Ardenna Crossing update – May 2019

Hi everyone,

I got some time to work on the book this morning. Over the past few months, I’ve gone through the entire manuscript and taken out lots of things that the editor had a problem with.

It’s been quite a depressing procedure, snipping away things that I was perfectly happy with a while ago. I did see the sense in it by the end, and I think things are going to be improved greatly.

So, what I have ended up with is a manuscript that feels like Swiss cheese. There are holes all the way through it that I need to fill. More importantly, these holes require me to be creative in a way that I’ve never been.

Everything new I put in will make ripples throughout the rest of the text that I need to amend. The biggest problem of all is finding things that fit the overall narrative while adding the ingredients that were missing from the original.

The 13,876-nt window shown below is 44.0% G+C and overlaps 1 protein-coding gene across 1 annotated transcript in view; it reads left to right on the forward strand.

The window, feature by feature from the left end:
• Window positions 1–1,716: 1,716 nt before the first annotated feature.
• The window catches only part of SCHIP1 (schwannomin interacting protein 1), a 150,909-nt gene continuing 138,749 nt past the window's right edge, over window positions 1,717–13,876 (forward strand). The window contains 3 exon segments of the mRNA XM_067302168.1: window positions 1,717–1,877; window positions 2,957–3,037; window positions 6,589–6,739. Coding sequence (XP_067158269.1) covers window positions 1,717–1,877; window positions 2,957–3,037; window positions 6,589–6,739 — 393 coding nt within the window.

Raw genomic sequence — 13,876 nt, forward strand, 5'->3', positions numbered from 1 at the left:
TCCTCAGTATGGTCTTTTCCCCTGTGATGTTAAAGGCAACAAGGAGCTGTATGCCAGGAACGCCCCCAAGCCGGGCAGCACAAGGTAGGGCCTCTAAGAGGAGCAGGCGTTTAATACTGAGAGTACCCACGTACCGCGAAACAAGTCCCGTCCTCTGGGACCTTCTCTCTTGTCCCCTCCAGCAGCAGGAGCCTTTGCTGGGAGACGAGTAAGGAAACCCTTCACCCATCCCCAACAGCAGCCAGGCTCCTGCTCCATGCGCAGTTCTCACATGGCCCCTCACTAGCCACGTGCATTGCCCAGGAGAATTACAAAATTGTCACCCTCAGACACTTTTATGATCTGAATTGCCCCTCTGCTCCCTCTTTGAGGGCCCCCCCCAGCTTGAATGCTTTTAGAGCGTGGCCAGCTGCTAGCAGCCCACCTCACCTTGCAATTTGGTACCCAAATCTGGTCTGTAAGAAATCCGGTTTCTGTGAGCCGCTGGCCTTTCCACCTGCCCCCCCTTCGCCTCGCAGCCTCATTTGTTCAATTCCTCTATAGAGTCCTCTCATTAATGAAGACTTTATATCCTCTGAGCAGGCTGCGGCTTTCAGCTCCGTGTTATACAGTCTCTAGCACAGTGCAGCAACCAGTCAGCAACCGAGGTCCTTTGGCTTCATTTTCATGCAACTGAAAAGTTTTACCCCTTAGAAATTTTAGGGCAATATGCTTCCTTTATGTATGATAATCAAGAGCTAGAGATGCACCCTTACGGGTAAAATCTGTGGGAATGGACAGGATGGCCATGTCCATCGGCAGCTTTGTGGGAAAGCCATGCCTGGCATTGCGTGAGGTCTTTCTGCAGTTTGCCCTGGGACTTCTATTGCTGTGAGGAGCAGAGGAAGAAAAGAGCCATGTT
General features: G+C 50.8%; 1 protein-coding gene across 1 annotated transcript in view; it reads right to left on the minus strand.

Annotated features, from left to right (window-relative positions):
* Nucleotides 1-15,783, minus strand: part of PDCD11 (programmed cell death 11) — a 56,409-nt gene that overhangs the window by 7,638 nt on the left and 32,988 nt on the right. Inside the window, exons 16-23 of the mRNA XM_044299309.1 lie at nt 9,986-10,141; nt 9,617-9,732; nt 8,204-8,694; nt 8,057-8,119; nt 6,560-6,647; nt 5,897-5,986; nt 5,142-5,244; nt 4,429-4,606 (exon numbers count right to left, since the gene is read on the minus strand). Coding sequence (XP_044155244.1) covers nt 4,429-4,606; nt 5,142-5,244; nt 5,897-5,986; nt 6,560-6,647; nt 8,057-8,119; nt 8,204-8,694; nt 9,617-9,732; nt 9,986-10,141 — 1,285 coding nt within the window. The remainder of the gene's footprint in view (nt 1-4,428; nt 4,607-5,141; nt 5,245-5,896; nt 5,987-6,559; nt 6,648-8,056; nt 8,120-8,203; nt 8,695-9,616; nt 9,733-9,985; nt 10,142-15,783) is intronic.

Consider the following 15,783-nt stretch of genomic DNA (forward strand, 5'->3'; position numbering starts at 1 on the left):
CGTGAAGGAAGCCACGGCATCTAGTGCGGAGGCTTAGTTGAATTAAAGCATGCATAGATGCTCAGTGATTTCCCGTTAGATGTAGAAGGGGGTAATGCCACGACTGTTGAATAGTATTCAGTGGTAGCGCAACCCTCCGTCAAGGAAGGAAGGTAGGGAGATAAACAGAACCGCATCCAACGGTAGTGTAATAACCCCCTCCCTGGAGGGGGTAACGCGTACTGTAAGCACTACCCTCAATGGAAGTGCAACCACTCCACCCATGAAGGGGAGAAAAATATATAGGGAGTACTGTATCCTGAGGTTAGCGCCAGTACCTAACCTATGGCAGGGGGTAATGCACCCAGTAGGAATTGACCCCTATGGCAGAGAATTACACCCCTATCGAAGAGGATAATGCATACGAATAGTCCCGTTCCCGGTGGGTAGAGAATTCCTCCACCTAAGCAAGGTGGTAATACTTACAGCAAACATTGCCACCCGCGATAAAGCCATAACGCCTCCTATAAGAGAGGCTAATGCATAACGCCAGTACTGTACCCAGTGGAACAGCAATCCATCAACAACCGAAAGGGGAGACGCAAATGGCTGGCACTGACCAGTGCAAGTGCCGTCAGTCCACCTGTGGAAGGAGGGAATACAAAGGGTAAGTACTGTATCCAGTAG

This morning I spent about three quarters of an hour just staring at the screen. Nothing came. I toyed with a few ideas but each one made no sense when I put it next to the whole story. Then, thankfully, one idea stuck.

I’ve made the character of Paul Armstrong a little older as I was advised to by my editor and, as a result, I’ve come up with a whole new beginning to the story that sets the scene for a genuine sense of tension between him and his father. In the original, the problem I set up made Paul seem weak and a bit whiny. What I’ve done today is going to set him up as a far more intriguing character and provide the ‘lie’ between father and son that I really need to drive their relationship.

It’s great when you solve a problem like this. I put down about 2000 words this morning and it feels really good to be in motion. I’ve got about three more sizable problems to fix (one of which I’m really chewing over) and I’ll keep you updated as things happen.

Thanks for sticking with me on the journey. I promise you a story that’s worth the wait.

Richard

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